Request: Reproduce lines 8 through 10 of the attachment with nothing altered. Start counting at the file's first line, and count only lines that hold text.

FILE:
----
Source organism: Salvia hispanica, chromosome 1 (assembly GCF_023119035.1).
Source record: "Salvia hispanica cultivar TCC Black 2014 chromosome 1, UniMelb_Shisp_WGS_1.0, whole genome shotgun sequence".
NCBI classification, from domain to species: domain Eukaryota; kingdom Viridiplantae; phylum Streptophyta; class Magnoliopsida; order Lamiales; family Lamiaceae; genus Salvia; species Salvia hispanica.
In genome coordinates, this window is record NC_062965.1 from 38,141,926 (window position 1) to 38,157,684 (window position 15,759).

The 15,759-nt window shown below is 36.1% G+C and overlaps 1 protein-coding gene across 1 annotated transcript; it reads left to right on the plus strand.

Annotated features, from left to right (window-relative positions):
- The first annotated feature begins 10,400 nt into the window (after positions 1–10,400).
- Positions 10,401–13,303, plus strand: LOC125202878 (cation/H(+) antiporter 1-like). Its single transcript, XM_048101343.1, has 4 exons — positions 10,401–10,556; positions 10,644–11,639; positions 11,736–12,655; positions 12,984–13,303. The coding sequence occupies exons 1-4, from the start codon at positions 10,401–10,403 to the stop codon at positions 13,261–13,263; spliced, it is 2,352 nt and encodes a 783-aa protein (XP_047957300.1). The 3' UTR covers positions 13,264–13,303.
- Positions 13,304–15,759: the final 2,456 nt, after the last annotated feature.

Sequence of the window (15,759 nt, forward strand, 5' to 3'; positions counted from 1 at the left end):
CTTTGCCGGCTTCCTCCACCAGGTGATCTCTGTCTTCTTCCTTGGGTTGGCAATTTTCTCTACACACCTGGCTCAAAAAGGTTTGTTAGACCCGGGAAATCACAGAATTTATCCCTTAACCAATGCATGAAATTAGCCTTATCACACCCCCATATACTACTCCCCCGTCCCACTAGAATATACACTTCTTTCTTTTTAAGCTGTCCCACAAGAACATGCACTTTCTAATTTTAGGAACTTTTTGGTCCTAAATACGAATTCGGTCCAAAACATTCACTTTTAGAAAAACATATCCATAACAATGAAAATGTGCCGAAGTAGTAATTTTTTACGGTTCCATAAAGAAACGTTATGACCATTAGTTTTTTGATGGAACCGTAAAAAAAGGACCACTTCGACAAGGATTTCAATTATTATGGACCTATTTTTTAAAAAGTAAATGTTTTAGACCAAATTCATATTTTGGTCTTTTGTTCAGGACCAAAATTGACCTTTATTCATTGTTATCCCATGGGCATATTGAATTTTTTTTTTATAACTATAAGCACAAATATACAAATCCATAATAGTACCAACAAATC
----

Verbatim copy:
- Positions 10,401–13,303, plus strand: LOC125202878 (cation/H(+) antiporter 1-like). Its single transcript, XM_048101343.1, has 4 exons — positions 10,401–10,556; positions 10,644–11,639; positions 11,736–12,655; positions 12,984–13,303. The coding sequence occupies exons 1-4, from the start codon at positions 10,401–10,403 to the stop codon at positions 13,261–13,263; spliced, it is 2,352 nt and encodes a 783-aa protein (XP_047957300.1). The 3' UTR covers positions 13,264–13,303.
- Positions 13,304–15,759: the final 2,456 nt, after the last annotated feature.

Sequence of the window (15,759 nt, forward strand, 5' to 3'; positions counted from 1 at the left end):